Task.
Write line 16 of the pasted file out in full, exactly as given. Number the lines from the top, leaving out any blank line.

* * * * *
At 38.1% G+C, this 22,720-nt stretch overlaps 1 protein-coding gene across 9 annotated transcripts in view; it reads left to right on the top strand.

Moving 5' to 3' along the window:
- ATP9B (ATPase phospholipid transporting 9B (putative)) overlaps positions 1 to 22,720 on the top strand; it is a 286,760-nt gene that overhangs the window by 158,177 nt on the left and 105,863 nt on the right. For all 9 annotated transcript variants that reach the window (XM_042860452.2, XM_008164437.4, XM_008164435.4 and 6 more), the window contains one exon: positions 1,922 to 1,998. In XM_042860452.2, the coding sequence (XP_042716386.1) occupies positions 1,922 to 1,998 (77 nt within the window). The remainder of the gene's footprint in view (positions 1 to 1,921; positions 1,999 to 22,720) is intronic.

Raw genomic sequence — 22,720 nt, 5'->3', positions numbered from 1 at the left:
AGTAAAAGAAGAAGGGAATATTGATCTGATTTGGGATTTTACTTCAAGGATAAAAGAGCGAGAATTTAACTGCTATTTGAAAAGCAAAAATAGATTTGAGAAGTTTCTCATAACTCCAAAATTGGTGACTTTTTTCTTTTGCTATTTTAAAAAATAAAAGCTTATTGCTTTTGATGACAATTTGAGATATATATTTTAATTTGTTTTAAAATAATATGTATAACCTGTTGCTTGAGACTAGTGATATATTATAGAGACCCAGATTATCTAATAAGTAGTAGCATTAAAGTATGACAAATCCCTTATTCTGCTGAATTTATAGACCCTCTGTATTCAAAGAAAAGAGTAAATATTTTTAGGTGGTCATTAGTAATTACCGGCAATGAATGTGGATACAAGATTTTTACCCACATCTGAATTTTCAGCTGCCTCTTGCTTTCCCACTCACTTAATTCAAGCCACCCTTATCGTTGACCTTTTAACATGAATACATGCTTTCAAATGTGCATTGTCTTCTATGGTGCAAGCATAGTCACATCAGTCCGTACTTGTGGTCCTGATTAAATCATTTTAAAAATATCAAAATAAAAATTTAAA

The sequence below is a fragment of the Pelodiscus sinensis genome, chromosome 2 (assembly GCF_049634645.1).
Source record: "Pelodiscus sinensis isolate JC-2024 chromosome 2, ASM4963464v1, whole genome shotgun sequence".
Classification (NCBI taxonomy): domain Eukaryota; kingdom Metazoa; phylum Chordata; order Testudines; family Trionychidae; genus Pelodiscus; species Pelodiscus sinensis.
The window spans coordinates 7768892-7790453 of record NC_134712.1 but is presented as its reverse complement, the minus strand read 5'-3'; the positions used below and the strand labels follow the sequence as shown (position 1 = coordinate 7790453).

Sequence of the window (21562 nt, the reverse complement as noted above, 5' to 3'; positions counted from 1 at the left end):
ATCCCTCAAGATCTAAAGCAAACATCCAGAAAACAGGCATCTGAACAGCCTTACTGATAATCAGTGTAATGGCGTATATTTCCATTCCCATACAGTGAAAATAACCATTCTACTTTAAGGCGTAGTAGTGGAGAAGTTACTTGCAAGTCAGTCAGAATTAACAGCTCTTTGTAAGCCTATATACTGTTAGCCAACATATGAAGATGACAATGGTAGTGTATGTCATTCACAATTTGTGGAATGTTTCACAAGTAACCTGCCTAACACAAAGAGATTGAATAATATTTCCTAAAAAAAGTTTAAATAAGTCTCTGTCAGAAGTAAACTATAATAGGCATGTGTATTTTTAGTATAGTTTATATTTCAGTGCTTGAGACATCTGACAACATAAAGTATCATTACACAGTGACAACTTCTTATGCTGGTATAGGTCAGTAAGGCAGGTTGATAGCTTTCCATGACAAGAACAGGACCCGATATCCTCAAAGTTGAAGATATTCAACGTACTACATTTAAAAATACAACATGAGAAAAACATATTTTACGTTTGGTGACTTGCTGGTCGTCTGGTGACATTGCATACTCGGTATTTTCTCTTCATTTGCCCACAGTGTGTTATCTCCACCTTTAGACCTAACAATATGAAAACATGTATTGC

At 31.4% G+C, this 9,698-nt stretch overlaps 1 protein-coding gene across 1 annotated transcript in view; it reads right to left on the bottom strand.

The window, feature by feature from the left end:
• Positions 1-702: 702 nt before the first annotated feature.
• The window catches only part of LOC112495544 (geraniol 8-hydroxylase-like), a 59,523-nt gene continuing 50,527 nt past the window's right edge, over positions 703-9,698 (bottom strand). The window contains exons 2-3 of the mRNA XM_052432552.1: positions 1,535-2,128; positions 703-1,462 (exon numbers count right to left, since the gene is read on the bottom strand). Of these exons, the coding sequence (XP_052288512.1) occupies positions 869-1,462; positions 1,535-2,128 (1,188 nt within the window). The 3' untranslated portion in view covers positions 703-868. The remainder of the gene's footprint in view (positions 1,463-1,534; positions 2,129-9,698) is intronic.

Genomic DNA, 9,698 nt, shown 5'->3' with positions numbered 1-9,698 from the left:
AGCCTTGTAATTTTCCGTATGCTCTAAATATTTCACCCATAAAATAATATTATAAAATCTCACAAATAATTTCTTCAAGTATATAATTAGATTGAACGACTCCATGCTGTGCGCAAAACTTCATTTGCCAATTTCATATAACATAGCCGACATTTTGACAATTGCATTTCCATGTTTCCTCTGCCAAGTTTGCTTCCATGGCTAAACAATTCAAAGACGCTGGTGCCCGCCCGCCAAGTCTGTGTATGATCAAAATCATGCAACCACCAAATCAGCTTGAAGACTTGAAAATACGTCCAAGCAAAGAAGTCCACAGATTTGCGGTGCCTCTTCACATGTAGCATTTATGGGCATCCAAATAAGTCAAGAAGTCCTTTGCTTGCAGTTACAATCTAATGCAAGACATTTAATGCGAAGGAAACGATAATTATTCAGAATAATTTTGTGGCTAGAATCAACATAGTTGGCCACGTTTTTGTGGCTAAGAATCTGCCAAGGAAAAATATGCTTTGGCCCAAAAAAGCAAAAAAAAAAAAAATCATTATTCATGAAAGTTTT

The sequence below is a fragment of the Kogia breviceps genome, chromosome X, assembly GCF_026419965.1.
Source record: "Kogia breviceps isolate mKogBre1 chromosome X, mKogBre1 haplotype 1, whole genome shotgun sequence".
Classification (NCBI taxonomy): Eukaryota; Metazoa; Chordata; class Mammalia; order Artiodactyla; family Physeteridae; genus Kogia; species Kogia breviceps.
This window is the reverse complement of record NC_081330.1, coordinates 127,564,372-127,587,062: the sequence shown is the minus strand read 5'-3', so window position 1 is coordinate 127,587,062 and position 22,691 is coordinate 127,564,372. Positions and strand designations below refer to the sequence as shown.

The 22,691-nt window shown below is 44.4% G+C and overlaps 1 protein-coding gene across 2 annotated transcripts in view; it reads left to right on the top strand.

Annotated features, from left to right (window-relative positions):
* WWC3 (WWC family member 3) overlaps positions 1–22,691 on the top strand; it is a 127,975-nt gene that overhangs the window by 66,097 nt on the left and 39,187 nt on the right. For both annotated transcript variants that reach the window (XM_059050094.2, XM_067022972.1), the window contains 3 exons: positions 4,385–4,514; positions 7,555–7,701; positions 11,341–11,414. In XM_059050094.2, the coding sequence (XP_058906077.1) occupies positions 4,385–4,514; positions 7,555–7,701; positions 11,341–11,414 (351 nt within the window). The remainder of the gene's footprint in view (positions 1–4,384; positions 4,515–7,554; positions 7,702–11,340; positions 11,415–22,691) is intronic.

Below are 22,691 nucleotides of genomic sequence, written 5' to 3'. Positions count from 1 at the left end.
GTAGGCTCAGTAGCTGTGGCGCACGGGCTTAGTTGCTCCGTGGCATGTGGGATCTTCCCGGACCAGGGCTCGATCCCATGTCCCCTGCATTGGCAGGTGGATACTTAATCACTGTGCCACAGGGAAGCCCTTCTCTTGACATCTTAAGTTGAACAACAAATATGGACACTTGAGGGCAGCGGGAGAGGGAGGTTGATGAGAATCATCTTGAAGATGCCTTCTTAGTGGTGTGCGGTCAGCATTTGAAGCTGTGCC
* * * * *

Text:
Genomic DNA, 9,698 nt, shown 5'->3' with positions numbered 1-9,698 from the left: